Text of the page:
UK manufacturing shows signs of improvement

Paul Boughton

The UK’s manufacturing sector is strengthening with exports growing and the first rise in domestic orders in two-and-a-half years, the Confederation of British Industry (CBI), the UK's leading business organisation, said. But the UK’s leading business group warned that output price inflation is rising and profit margins are coming under renewed pressure because of increased costs.

The CBI’s latest quarterly Industrial Trends Survey revealed rising orders for UK manufacturers in the three months to April. Of the 439 firms surveyed, 34 per cent said the volume of total orders rose, while 23 per cent said they fell. The resulting rounded balance of +12 per cent is the first significant growth since January 2008.
The improvement in total orders was driven by strengthening overseas demand. A third of firms (33 per cent) reported a rise in export orders, and 12 per cent a fall, giving a rounded balance of +20 per cent. That is the strongest balance since July 1995 (+21 per cent) and was better than expected (+13 per cent).
A modest rise in home-grown demand also contributed to the rise in total orders. 30 per cent of firms said domestic orders increased, and 25 per cent said they decreased. The resulting balance of +5 per cent marks the first growth since October 2007 (+5 per cent), and was better than the flat performance that had been predicted.
However, orders and output are recovering from thirty-year lows, and the level of total order books remains below normal (-36 per cent).
Looking ahead, strong growth in orders is expected in the next quarter. 32 per cent of firms predict an increase in total orders, and 13 per cent a fall, giving a rounded balance of +20 per cent. A balance of +18 per cent expect exports to increase, and a balance of +12 per cent predict a rise in domestic orders.
Given improving demand at home and abroad, manufacturing production is expected to pick up in the next quarter (+14 per cent), following a subdued April quarter (+1 per cent) during which firms ran down their stocks further.
 Sentiment about the overall business situation is continuing to improve, with a net 24 per cent more optimistic than three months ago. This is the highest quarterly improvement in sentiment since January 1994 (+27 per cent).
Cost pressures are intensifying. A net 20 per cent of firms reported average unit costs rising, compared to +5 per cent in the four previous quarters, and higher than the +7 per cent expected. During the April quarter domestic prices were stable (-1 per cent), but firms anticipate increasing their prices more rapidly in the next three months (+16 per cent), as higher costs feed through. 

Ian McCafferty, the CBI’s Chief Economic Adviser, said: “Manufacturing appears to be on an upward trend. After eight consecutive quarters of falling domestic orders, home-grown demand is slowly starting to recover.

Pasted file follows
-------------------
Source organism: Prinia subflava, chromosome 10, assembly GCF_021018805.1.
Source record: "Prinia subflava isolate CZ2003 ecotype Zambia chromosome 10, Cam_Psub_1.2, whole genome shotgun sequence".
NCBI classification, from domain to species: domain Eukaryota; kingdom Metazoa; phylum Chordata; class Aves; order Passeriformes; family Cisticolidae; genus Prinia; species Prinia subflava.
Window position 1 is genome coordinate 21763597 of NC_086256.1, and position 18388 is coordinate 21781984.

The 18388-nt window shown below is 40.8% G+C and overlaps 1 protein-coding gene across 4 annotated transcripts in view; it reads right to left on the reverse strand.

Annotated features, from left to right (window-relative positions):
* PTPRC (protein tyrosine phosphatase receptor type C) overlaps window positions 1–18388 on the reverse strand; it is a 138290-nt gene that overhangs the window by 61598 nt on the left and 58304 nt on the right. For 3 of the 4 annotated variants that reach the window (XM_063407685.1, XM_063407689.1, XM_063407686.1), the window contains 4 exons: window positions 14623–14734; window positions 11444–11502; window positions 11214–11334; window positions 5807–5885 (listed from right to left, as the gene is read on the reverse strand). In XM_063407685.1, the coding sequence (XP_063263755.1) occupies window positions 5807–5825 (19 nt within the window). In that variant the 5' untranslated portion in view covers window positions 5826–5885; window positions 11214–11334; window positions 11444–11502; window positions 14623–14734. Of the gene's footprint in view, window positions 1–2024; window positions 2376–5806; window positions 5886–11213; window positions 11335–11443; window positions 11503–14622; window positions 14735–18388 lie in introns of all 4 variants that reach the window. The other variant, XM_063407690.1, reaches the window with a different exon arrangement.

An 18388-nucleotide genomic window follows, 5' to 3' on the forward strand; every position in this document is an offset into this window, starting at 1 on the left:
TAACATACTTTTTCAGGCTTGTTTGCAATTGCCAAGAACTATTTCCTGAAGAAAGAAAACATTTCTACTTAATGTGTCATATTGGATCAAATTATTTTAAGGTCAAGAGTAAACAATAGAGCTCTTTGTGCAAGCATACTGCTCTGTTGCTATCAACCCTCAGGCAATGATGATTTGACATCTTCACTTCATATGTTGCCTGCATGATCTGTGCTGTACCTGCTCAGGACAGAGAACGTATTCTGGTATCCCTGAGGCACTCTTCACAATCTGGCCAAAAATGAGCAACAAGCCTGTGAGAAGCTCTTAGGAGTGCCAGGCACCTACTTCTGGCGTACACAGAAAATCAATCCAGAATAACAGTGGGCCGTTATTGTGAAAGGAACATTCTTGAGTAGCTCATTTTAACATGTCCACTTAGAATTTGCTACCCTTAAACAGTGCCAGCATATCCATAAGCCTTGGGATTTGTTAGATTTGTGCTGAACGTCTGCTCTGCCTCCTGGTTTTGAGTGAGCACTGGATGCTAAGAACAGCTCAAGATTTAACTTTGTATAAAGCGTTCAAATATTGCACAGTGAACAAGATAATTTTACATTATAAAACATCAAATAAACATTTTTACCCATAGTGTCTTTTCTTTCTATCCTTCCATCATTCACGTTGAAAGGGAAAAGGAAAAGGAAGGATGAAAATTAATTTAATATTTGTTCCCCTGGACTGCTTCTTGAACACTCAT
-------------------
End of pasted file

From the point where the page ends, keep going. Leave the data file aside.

“The appetite for UK-made goods overseas is growing strongly, thanks to the relative weakness of Sterling and the gradual recovery of the global economy. With demand expected to strengthen further and stocks running low, UK firms are planning to step up production in the next quarter.

“Given the improving picture, manufacturers are feeling more optimistic about the business situation. However, sharply rising raw material prices are pushing up costs, and firms plan to raise prices over the next three months to alleviate some of the squeeze to profit margins.”

Over the past three months firms continued to de-stock, with a balance of -9 per cent indicating that levels of finished goods fell in the quarter. However, de-stocking appears to be coming to an end, with stocks of finished goods and work in progress expected to stabilise in the coming quarter, and the decline in stocks of raw materials slowing.
Access to credit and finance appears to be improving, but is still a challenge for smaller firms. 5 per cent of all firms cite credit or finance as likely to limit output over the next three months, and 9 per cent say it will constrain export orders.
Employment continued to fall, but at a slower rate. A balance of -12 per cent indicated staff numbers fell in the quarter, and a similar decline is expected in the next quarter (-11 per cent).

Investment intentions for the year ahead are subdued, similar to those in January’s survey. A net 8 per cent of firms are planning to invest on training and retraining, and a net 12 per cent on innovation. Capital expenditure on buildings is expected to decline (-16 per cent) over the next 12 months, while no change is expected in spending on plant and machinery (+1 per cent). 62 per cent of firms say they are working below capacity.  

The April 2010 CBI Industrial Trends Survey was conducted between 22nd March 2010 and 7th April 2010. 439 manufacturing firms replied.

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